Cannes jury members
Snapshots of the jury members who will anoint Cannes' Competition winners.
A top studio director, Burton arrives in Cannes on the heels of his biggest boxoffice success, "Alice in Wonderland." But that doesn't mean he'll automatically favor mainstream films. Like his friend Johnny Depp, Burton has an affinity for outsider art and could be the wild card in deciding this year's Palme d'Or winner.
As head of the Venice Film Festival from 1999-2001, Barbera opened the event to the East, and all three Golden Lion winners under his tenure notably were for Asian films: Zhang Yimou's "Not One Less," Jafar Panahi's "The Circle" and Mira Nair's "Monsoon Wedding." Still, he's also head of Italy's National Film Museum in Turin and knows film history inside out.
Brit actress Beckinsale may seem to be a sop to Hollywood, given her mainstream credits in such films as "Pearl Harbor," "Van Helsing" and the "Underworld" franchise, but she also has deep roots in acting and her father, the late Richard Beckinsale, was one of the best. Look for her to veer toward actor-friendly features.
The token Frenchman on this year's jury, writer-director Carrere is a former movie critic who provides a link between film and the literary world. His big themes--in films like his 2005 feature debut, "La moustache," or his recent novel "Un Roman russe"--are madness and obsession. That could help more literary submissions and play against Burton's visual orientation.
Del Toro was on the receiving end in Cannes two years ago, when he took best actor as the iconic Cuban revolutionary in Stephen Soderbergh's "Che." Despite his arthouse cred, Del Toro is solidly in the Hollywood stable--whether as "TheWolfman" in Universal's recent remake or as Moe in the Farrellys' upcoming "Three Stooges" film.
With just three features in his decades-long career, director Erice makes Terrence Malick look downright prolific. But the trio--"The Spirit of the Beehive" (1973), "El Sur" (1983) and "The Dream of Light" (1992)--have been enough to establish him as one of Spain's greatest filmmakers. An artist to the core, Erice will likely favor real auteur work versus solid professionalism.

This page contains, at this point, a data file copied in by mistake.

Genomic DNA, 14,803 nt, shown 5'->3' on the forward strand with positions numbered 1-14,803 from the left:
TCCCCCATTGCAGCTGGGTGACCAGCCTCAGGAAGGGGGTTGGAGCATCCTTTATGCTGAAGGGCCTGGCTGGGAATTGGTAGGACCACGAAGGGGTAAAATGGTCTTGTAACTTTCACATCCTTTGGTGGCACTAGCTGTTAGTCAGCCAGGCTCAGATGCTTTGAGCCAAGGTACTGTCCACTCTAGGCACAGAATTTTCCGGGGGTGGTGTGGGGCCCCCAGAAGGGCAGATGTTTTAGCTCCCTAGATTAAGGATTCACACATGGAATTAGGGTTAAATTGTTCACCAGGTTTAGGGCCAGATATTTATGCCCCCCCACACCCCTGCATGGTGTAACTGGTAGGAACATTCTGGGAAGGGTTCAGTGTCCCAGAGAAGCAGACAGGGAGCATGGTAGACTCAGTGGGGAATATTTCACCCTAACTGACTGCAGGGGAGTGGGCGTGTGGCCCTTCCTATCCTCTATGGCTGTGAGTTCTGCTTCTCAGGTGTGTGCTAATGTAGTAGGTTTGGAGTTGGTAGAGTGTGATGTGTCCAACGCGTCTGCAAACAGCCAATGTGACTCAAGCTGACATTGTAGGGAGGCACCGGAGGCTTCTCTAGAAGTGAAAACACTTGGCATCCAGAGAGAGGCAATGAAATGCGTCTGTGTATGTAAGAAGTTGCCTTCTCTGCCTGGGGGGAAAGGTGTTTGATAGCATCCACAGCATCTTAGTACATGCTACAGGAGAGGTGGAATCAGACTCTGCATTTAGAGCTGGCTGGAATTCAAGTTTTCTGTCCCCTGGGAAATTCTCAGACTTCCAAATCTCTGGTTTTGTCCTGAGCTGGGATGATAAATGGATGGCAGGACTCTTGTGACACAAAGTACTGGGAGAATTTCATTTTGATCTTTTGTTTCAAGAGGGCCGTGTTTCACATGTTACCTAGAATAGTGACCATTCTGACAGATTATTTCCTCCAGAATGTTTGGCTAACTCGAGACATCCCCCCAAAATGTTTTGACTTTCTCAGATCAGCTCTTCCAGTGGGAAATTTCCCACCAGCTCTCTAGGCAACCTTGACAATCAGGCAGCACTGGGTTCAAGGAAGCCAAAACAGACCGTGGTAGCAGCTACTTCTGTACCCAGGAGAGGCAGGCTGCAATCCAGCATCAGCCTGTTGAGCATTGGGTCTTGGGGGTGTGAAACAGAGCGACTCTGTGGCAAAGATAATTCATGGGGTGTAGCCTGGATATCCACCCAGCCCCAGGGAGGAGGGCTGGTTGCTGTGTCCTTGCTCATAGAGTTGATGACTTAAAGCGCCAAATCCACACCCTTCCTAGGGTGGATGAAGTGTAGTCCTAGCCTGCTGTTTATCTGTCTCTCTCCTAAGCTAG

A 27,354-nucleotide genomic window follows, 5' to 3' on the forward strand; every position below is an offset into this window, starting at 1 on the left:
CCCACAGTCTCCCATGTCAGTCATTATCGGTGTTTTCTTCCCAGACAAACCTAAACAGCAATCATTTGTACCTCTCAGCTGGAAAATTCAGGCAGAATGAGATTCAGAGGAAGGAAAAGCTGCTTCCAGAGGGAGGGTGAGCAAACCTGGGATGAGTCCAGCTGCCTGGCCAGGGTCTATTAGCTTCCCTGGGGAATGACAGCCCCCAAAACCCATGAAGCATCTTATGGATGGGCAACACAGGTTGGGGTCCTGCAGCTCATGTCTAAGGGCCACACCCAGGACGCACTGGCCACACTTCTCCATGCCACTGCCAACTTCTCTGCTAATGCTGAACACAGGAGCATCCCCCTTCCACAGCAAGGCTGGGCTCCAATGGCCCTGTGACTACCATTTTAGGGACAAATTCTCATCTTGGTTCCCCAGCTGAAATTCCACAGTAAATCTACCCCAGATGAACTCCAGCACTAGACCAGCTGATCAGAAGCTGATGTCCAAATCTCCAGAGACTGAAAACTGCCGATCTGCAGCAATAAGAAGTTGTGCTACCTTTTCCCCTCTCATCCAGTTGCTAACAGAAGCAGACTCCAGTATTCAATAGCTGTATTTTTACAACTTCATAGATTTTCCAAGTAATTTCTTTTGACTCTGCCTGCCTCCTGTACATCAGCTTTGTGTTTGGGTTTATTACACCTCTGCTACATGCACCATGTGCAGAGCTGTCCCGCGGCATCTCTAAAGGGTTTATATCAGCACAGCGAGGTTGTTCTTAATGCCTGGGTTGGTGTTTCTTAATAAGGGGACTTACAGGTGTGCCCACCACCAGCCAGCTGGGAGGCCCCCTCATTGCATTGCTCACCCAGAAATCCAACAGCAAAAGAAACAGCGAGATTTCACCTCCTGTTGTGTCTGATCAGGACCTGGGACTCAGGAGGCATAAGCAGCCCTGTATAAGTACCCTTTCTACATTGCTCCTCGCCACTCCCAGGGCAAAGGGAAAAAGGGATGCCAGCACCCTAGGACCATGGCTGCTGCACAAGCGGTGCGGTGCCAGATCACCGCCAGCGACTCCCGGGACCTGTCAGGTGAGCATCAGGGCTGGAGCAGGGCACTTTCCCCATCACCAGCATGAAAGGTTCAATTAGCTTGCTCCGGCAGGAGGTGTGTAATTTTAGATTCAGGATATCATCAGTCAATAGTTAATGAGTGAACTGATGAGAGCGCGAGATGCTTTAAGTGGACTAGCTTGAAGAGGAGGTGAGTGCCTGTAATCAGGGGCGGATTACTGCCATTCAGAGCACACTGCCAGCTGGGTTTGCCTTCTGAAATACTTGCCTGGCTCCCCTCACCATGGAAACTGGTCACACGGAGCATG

Bollywood meets Hollywood in the person of director producer Kapur. His features "Elizabeth" (1998) and "Elizabeth: The Golden Age" (2007) made Cate Blanchett a star and got Kapur noticed stateside. His latest project, "Paani," is set to bridge the Holly-Bollywood divide. Kapur wrote and directed the sci-fi feature, with Barrie Osborne ("The Lord of the Rings") and new age guru Deepak Chopra producing.
Italian darling Mezzogiorno has made a career in that very European genre, the politically tinged period piece. She won an Italian Golden Globe for her performance as Mussolini's secret lover in "Vincere" and also starred in Mike Newell's "Life in the Time of Cholera." But Mezzogiorno is not averse to the modern world--as seen in her gripping performances in the Oscar-nominated "Don't Tell" (2005) and Cannes Competition entry "Palermo Shooting" (2008).Like Beckinsale, expect her to favor actor-oriented pics.